RI ESG Briefing, May 11: United Methodists, Carbon Trust, American Investment Council, Sodali

The round-up of the latest ESG developments


Forty-nine scholars, both United Methodist and teaching at United Methodist-affiliated institutions, have released an open letter to General Conference delegates, calling them to support legislation to add fossil fuels to the US church’s socially responsible investment screens. Delegates at its General Conference – which takes place in Oregon until May 20 – will consider legislation adding coal, petroleum and natural gas to the socially responsible investment screens in the Book of Discipline and Book of Resolutions.

The Carbon Trust, the UK-based low carbon body, has been approved as a verifier under the Climate Bonds Standard, an assurance framework for bonds claiming to address climate change mitigation and adaptation developed independently by the Climate Bonds Initiative. The Climate Bonds Standard is backed by the Climate Bonds Standards Board, consisting of investor entities which collectively represent $34 trillion of assets under management.

A shareholder resolution filed at US power utility Entergy by corporate responsibility groups As You Sow and Arjuna Capital received strong support from 37% of Entergy’s shareholders representing approximately $3.2 billion in investor assets. The resolution highlights the need for Entergy to modernize its business model and incorporate distributed, low carbon technologies such as energy storage, rooftop solar, energy efficiency, and demand response.


Private Equity Growth Capital Council (PEGCC), the US private investment industry body, has changed its name to the American Investment Council and expanded its mission to promote “responsible long-term investment” to advance access to capital, job creation, retirement security, innovation, and economic growth. “It is more than a new name, it is a renewed commitment to be the voice for private equity in the United States,” said AIC President and CEO Mike Sommers. Announcement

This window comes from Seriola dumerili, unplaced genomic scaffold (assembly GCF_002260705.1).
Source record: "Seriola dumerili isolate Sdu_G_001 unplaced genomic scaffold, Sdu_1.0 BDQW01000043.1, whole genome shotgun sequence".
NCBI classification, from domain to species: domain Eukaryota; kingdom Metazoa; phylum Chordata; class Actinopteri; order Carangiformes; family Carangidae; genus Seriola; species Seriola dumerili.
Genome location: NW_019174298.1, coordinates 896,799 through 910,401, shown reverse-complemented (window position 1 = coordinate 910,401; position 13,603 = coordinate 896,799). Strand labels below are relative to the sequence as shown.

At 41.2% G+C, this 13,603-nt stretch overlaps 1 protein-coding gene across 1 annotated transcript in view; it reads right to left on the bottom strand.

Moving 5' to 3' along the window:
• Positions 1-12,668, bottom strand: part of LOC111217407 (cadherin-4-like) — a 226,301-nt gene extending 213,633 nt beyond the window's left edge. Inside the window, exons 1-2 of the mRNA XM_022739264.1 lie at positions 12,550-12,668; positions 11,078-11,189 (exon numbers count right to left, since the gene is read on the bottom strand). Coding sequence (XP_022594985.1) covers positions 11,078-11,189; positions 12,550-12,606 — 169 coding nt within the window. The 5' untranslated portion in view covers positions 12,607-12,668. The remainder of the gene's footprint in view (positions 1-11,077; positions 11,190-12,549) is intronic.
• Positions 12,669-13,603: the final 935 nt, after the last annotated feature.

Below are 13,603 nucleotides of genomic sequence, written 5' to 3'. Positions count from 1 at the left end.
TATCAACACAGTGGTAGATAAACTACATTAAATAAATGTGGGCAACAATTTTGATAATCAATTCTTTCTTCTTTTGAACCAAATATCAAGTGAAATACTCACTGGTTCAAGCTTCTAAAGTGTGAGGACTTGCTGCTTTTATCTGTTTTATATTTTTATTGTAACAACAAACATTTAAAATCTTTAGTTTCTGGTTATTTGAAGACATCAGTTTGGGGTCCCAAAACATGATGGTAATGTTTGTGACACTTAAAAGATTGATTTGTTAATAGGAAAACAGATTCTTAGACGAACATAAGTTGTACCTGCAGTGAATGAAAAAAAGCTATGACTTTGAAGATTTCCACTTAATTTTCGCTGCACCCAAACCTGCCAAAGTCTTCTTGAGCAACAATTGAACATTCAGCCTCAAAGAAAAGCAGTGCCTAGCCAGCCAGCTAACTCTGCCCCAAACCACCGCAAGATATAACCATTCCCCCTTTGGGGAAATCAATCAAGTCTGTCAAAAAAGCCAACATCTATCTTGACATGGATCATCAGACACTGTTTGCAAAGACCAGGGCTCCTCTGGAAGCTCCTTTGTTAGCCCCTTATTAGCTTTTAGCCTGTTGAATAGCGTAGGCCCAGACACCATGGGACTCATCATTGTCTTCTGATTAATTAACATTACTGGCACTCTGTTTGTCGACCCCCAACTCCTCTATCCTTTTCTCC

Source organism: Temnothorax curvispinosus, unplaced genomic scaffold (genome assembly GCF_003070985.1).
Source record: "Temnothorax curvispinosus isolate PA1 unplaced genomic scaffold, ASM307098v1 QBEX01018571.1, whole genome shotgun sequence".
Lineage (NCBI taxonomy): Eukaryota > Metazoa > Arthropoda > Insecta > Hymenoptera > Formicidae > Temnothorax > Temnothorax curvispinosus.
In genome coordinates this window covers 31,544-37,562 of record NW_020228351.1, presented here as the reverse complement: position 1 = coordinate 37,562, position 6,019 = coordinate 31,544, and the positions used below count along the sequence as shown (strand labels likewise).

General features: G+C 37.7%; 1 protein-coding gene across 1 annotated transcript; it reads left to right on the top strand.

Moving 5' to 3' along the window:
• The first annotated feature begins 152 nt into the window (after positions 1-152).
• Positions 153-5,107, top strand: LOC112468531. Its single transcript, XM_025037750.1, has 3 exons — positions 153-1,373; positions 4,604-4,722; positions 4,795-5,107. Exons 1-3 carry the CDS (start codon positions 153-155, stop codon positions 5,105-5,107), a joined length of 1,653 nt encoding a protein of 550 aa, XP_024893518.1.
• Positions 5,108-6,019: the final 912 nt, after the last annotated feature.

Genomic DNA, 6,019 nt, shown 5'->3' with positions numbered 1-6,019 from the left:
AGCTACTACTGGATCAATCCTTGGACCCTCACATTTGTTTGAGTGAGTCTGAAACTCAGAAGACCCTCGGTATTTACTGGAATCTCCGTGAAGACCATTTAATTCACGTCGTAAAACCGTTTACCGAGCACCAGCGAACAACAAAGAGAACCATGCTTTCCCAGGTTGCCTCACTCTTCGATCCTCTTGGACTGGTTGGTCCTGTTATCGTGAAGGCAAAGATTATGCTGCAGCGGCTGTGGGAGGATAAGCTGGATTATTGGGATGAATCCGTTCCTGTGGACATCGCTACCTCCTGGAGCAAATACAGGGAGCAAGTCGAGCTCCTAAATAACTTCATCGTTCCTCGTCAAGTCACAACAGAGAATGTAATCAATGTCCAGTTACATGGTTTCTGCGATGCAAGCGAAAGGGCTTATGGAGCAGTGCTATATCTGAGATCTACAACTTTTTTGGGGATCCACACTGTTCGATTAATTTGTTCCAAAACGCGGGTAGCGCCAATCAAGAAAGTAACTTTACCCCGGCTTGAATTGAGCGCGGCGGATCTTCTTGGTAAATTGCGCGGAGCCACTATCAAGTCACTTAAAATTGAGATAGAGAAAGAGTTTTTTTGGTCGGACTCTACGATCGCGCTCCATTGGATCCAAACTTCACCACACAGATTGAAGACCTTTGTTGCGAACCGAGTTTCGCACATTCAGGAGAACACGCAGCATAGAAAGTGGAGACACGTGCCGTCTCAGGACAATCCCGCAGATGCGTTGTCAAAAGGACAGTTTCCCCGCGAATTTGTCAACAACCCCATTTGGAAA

Data from financial services firm State Street has shown that more than three quarters (76%) of pensions professionals want to hire fund managers with a good understanding of ESG issues. Of the 400 professionals surveyed, 26% expect a high level of interest in ESG investing from their clients and 57% anticipate ‘moderate’ interest. US and UK respondents, however, did not quite agree, with only 12% and 13% respectively expecting ‘high interest, compared with 52% of Swiss and 50% of Nordic pension professionals.h6. Governance

Sodali has acquired peer company Morrow & Co to form Morrow Sodali Global – which they say will be “the largest independent corporate governance, proxy solicitation, investor relations, capital markets and shareholder services firm in the world”. Sodali has offered such services within Europe, Latin America and other emerging markets while Morrow has served many of the largest listed US companies for more than 40 years. They will serve more than 600 corporate clients in 30 countries, advising on issues related to corporate governance, AGMs, shareholder activism, strategic communications, initial public offerings and so on. John Wilcox will serve as Chairman of the merged firm. He was previously Senior Vice President and Head of Corporate Governance at TIAACREF and was previously Chairman of Georgeson.

Virtually all of the 30 companies that trade on Germany’s blue-chip Dax equity index and the other 50 that trade on the mid-cap MDax index continue to uphold the recommendations of Germany’s Corporate Governance Code (DCGK), a new study shows. The study, released by the Corporate Governance Centre (HHL) at the University of Leipzig, showed 97.5% compliance among Dax companies and 95.2% compliance among those on the MDax. The results are unchanged from those obtained by HHL one year ago. The three authors of the study are Professors Steffen Rapp, Michael Wolff and Christian Strenger, who helped draft the DCGK.

German Finance Minister Wolfgang Schäuble has blasted Volkswagen’s top managers for wanting to pay themselves a bonus for 2015 despite the diesel emissions scandal that erupted last September. “I have absolutely no clue why a manager of a Dax-30 company would defend his right to a bonus after subjecting the company to an existential crisis,” Schäuble told the Frankfurter Allgemeine newspaper. Asked about the bonus at a news conference, VW Chief Executive Matthias Müller said he regretted that it was being debated in public. VW’s board has cut the bonus to Müller and other senior managers to an average of €3.2m.

US proxy firm ISS is backing a shareholder proposal filed ahead of Deutsche Bank’s annual general meeting (AGM) on May 19 that would have Deutsche conduct an audit of its governance following the scandals that have rocked the German bank. Oddly, however, ISS’ recommendation comes just three weeks after Deutsche, at the behest of German shareholder association DSW, already agreed to an audit of its governance. ISS also is recommending that Deutsche’s shareholders back both its management and supervisory boards.